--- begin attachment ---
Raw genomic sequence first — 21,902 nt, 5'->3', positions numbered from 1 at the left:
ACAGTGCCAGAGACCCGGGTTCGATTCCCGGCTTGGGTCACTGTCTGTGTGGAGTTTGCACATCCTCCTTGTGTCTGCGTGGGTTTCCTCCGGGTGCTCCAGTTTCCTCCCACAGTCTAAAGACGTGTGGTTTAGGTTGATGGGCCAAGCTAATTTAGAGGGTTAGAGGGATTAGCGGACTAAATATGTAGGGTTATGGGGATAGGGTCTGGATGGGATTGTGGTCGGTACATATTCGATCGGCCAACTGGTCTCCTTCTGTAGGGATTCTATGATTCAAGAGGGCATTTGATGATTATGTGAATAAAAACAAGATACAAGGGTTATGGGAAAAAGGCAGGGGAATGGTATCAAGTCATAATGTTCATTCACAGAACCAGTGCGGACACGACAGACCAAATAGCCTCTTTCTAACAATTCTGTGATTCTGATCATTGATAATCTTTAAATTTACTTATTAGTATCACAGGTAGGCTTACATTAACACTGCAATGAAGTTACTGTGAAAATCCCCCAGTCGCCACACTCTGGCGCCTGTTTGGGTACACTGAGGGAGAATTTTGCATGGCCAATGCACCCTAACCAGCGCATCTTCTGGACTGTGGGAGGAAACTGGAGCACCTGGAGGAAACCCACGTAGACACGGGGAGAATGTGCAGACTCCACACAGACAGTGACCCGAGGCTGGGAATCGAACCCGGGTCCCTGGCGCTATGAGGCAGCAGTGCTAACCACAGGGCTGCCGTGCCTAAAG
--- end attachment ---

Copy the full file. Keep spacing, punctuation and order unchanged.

Raw genomic sequence first — 21,902 nt, 5'->3', positions numbered from 1 at the left:
ACAGTGCCAGAGACCCGGGTTCGATTCCCGGCTTGGGTCACTGTCTGTGTGGAGTTTGCACATCCTCCTTGTGTCTGCGTGGGTTTCCTCCGGGTGCTCCAGTTTCCTCCCACAGTCTAAAGACGTGTGGTTTAGGTTGATGGGCCAAGCTAATTTAGAGGGTTAGAGGGATTAGCGGACTAAATATGTAGGGTTATGGGGATAGGGTCTGGATGGGATTGTGGTCGGTACATATTCGATCGGCCAACTGGTCTCCTTCTGTAGGGATTCTATGATTCAAGAGGGCATTTGATGATTATGTGAATAAAAACAAGATACAAGGGTTATGGGAAAAAGGCAGGGGAATGGTATCAAGTCATAATGTTCATTCACAGAACCAGTGCGGACACGACAGACCAAATAGCCTCTTTCTAACAATTCTGTGATTCTGATCATTGATAATCTTTAAATTTACTTATTAGTATCACAGGTAGGCTTACATTAACACTGCAATGAAGTTACTGTGAAAATCCCCCAGTCGCCACACTCTGGCGCCTGTTTGGGTACACTGAGGGAGAATTTTGCATGGCCAATGCACCCTAACCAGCGCATCTTCTGGACTGTGGGAGGAAACTGGAGCACCTGGAGGAAACCCACGTAGACACGGGGAGAATGTGCAGACTCCACACAGACAGTGACCCGAGGCTGGGAATCGAACCCGGGTCCCTGGCGCTATGAGGCAGCAGTGCTAACCACAGGGCTGCCGTGCCTAAAG